Jan 26 2017 Dvar Torah

Rabbi Cohon 270x306
Rabbi Samuel Cohon

Will the Wicked Continue to Flourish? No—Plagues and Justice
Torah Talk on Parshat Vaera 5777

As this week’s portion of Va’era begins, the Israelites are in Egyptian slavery, and the mysterious figure of Moses has returned to try free them from bondage. In Va’era, God brings about a series of plagues that traumatize the Egyptians, and bedevil the Pharaoh, king of Egypt: blood, frogs, lice, wild beasts, boils, and cattle disease serially afflict the land and its inhabitants, or at least the non-Israelite inhabitants. In next week’s portion of Bo, three more plagues will come—hail, locusts, and darkness—all leading up to the final plague and the climactic death scene of the slaying of the first-born and the Exodus, the great moment in which our ancestors are freed from slavery. It is the model for narratives of deliverance and emancipation ever after.

These plagues are interesting in and of themselves. There are three sets of three plagues each, increasing in severity and complexity, every one designed to prove the power of the true God and the impotence of the pagan gods of Egypt. The Nile River was a principle deity of Egypt, as well as the source of its life and livelihood—and so, for the first plague, God simply turns it to undrinkable blood. There are frog gods in the Egyptian pantheon, and they are next turned into pests that infest homes and fields. The scarab is a sacred beetle to Egyptians, a symbol of the Pharaoh’s power, and insects like it are next used to torment the inhabitants. And so it goes: sacred cows get diseases, the fertility of the holy land of Egypt itself is destroyed. Finally even the great Ra, the highest deity, the sun itself, is blotted out for days.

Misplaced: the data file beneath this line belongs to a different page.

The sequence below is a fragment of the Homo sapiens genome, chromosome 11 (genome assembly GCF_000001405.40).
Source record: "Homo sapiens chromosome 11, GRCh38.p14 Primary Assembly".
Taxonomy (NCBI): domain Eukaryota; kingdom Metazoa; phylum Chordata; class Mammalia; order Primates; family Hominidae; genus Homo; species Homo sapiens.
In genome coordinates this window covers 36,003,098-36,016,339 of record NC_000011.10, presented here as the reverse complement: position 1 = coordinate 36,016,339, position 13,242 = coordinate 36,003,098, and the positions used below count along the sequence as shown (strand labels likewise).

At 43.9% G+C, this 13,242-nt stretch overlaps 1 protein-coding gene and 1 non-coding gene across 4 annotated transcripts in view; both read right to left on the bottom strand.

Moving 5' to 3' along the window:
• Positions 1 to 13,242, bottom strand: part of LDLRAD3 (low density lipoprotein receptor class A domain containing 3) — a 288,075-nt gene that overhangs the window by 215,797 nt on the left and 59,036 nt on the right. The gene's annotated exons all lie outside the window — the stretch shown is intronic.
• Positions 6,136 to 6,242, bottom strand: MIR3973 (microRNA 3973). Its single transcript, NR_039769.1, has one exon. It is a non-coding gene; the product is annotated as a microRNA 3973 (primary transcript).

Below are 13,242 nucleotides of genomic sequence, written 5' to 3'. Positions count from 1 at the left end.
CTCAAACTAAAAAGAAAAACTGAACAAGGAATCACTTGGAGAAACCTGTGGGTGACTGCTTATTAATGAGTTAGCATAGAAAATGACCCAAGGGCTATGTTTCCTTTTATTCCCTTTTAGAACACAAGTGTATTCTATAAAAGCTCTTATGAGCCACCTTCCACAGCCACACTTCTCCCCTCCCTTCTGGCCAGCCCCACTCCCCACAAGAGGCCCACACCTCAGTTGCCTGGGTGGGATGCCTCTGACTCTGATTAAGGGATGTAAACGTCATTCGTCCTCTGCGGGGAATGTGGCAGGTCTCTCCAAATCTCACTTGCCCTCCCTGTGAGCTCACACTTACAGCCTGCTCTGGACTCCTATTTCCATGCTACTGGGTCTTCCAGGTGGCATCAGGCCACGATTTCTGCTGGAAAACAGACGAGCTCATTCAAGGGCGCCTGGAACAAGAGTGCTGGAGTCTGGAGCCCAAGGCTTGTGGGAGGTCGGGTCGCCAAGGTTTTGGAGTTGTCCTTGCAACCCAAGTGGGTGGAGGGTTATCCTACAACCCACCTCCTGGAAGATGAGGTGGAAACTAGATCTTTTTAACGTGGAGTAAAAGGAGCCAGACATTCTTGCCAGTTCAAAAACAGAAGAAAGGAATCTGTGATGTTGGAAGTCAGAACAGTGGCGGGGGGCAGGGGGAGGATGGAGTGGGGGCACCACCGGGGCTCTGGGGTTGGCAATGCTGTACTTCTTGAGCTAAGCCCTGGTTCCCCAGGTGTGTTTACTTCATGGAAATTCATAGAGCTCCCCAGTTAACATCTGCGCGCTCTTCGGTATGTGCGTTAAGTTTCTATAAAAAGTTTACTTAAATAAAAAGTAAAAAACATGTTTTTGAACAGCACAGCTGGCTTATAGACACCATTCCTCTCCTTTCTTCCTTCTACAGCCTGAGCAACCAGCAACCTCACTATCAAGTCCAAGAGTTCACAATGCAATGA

The plagues are a statement of theology, belief. There is only one God, and those who adhere to other gods, and use their own power to enslave others, will be overthrown by a greater power and with Divine majesty. The arrogant will be overcome. Freedom will ultimately be guaranteed. And justice, through the true God, will triumph in the end.

It’s a message that still has resonance today…

Whenever we come to believe that evil is destined to reign, that those who enslave others will rule, that the wicked who use control for malign purposes are destined to flourish, we should re-read this plagues narrative in Exodus. For, at heart, this is a universe created by God for good, and God ultimately will return us to that path. No matter what malign actions are taken by those who are truly evil, God will ultimately bring about redemption.

Our task is to work towards that end in our own ways. And so, when we find ways to increase justice in this complex world, we are simply doing the work for which we were made, for which the universe was made, and thus, serving God.